These little decisions in everyday life are not the driving force of this accumulation of waste. In reality, this accumulation is a product of a capitalist economic structure that requires this level of waste production from those participating in it, just so they can survive. One of the major issues within capitalism is the drive to expand, or globalization. This forces companies to have their products made in other countries where the labor and production process is cheaper. This results in exploitation of labor and depletion of resources in that country. Also, due to the number of miles these products have to travel, there is also energy waste created in travel. The cheaper labor fosters the “throw away culture” that the United Stated currently has and makes it more affordable, in some cases, to buy a new product than to fix a current one. Also, this depletion of resources in the countries that US companies outsource to forces them to rely on the production businesses to essentially run their economies. This gives the powerful countries a lot of economic control over the weaker countries who are losing resources. Most of the countries where this production is a key to their economic prosperity are underdeveloped and, with their economic authority given to other countries, will most likely never become fully developed or will take a very large amount of time to be able to be fully developed.

               Even though the products of a capitalist economy and perpetuation of that structure contribute to the amount of waste produced, there are steps that people can take in their every day lives that can reduce waste produced by the individual. Buying coffee from a coffee shop in the morning is a typical practice for most Americans, however this creates an enormous amount of waste around the world. Starbucks uses over four billion paper cups each year and most end up in landfills due to the combination of paper and plastic. Starbucks released a statement on the ability to recycle their plastic and paper cups:

“Recycling seems like a simple, straightforward initiative but it’s actually quite challenging. Our customers’ ability to recycle our cups, whether at home, at work, in public spaces or in our stores, is dependent upon multiple factors, including local government policies and access to recycling markets such as paper mills and plastic processors.

Some communities readily recycle our paper and plastic cups, but with operations in 75 countries, Starbucks faces a patchwork of recycling infrastructure and market conditions. Additionally, in many of our stores landlords control the waste collection and decide whether or not they want to provide recycling. These challenges require recycling programs be customized to each store and market and may limit our ability to offer recycling in some stores.”

Coffee companies are addressing the inability to recycle their cups, but one could eliminate that waste by taking a reusable cup to a coffee shop. In Starbucks now, they sell reusable cups specific for their brand. Although Starbucks is only one example, I believe replacing single use cups with re-usable ones, and using that strategy for other food or single-use items, can be applied in many other facets of life.



In the work place and school, a lot of paper waste is created. Buying recycled paper products and keeping recycle bins in convenient places around the office or school are techniques that could reduce this waste. Also buying energy efficient technology would curb energy waste. The Electronic Product Environmental Assessment Tool (EPEAT) is a “tool created to help institutional purchasers in the public and private sectors evaluate, compare, and select desktop computers, notebooks, and monitors based on their environmental attributes”. According to the Environmental Protection Agency, EPEAT certified products “must meet environmental performance criteria that address: materials selection, design for product longevity, reuse and recycling, energy conservation, end-of-life management and corporate performance”.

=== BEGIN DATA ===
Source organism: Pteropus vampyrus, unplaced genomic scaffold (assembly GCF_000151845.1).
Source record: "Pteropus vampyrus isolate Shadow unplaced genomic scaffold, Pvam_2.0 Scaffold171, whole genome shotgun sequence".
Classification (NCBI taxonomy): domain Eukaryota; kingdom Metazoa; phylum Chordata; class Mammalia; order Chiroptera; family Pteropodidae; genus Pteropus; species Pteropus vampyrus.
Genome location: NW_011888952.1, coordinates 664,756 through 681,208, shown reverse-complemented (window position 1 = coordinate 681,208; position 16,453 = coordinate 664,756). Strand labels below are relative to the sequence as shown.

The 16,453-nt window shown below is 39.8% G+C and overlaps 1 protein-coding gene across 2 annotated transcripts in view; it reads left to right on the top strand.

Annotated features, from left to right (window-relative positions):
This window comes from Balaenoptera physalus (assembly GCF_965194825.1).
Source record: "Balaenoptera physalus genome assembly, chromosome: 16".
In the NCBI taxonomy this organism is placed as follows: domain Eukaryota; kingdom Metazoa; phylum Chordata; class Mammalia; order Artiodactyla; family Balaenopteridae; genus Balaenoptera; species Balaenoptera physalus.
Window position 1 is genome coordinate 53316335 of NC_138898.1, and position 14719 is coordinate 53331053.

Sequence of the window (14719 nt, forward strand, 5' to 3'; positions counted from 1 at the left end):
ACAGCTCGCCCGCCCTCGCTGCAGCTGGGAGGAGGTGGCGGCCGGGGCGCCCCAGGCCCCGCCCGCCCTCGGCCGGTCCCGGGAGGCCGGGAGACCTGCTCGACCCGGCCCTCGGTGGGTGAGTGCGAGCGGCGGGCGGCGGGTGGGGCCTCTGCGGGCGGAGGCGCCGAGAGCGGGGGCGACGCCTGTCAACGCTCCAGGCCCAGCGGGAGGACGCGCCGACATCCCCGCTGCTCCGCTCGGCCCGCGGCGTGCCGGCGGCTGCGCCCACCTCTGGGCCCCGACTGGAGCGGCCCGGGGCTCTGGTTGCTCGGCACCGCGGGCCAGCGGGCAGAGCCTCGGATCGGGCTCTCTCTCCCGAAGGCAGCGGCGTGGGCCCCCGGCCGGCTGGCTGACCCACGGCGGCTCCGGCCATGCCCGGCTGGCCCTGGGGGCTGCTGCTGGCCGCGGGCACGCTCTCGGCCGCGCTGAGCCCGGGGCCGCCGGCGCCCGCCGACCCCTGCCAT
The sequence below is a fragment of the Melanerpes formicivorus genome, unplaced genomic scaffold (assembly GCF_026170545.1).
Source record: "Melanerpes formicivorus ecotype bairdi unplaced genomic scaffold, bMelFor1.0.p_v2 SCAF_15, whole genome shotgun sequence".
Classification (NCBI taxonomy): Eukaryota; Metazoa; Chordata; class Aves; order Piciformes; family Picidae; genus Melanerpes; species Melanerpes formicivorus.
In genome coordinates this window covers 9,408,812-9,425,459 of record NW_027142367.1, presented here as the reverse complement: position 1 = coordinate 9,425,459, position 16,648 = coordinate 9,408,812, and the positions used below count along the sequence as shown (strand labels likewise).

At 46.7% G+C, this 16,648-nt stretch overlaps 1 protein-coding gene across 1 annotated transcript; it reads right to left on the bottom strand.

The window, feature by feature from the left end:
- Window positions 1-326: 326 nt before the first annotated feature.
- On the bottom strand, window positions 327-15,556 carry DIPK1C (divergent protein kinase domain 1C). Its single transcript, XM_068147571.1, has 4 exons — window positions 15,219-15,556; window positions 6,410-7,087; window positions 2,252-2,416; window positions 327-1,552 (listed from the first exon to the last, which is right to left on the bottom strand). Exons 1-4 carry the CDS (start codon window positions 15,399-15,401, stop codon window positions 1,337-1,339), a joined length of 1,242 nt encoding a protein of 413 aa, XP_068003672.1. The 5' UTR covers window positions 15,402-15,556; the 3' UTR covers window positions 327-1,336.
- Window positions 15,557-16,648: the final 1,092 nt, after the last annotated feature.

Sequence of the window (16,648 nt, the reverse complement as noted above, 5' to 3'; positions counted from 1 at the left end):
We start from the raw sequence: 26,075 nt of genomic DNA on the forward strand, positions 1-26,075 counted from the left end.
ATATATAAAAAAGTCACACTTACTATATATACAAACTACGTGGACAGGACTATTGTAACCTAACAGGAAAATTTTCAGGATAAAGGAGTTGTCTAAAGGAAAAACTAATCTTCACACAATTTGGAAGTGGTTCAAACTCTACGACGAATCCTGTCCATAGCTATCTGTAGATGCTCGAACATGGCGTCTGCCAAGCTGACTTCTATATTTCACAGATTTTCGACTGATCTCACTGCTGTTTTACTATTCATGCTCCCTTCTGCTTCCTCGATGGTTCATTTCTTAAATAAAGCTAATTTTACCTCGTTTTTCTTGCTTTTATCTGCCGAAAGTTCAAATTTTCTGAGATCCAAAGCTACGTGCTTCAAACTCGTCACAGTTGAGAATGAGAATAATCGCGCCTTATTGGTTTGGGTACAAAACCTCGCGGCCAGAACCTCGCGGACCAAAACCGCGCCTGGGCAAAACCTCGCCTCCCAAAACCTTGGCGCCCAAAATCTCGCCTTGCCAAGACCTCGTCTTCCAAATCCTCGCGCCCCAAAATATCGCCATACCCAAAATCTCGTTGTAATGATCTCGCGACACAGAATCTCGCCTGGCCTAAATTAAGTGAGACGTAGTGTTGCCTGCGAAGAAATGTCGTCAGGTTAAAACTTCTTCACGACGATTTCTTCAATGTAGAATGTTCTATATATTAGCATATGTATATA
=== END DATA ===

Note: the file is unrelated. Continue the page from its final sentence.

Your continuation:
For college students, this can be an even bigger challenge due to the lack of access to stores and transportation. However, there are a multitude of ways to reduce waste in a college setting. From packaging-free shampoo bars and sustainable dental floss, to bringing your own cups to parties instead of using plastic cups, “Trash is For Tossers” provides many guides, tips, and tricks to reducing waste in one’s life.

Unfortunately, the lifestyle that reduces waste is not the most accessible one. The “zero waste” lifestyle is a privileged lifestyle. Not every person has accessibility to the resources that help this life choice or the money to be able to attain those resources like reusable produce bags or washable straws. Also, some don’t have the privilege of an education that teaches them about this lifestyle or the hazards of waste produces by other lifestyles.

Working toward reducing waste is a noble effort and an honorable goal. However, it is still a difficult process to adopt due to the wasteful culture we live in. There are many ways to reduce waste in multiple life settings, but it is important to remember that one does not have to, and is usually not able to, switch these habits completely in a short amount of time. Attempting to reduce and being conscious of waste production is important and is becoming necessary to sustain our planet but be patient with the process. Everyone wants a chance to save the world, and through waste reduction efforts, you can get that opportunity. Remember, every day, that you can take steps to save the world.

Is the World Getting Smaller?

Globalization: the word itself just sounds confusing. But hopefully, this blog will clear a few things up about globalization and its effect on society. It may sound confusing, but there can be simplified ways of analyzing and looking at globalization. Globalization comprises a set of social processes shifting in human relationship toward globality. This is facilitated through advancements in communication and transportation technologies that could potentially speed up transportation and increase productivity. This means that human relationships are changing from personal/local relationships to global human relationships. There are some major tensions within and surrounding globalization like uneven development and homogenizing vs differentiating forces, and there are many questions surrounding both issues. This post will be focusing on the question: is globalization pulling society closer together or pushing us further apart? The answer is both! When answering and analyzing these questions it is important to specify the society one is evaluating and in relation to which topic. My argument is that globalization is pulling the world society closer together culturally and politically, while pushing us farther apart economically.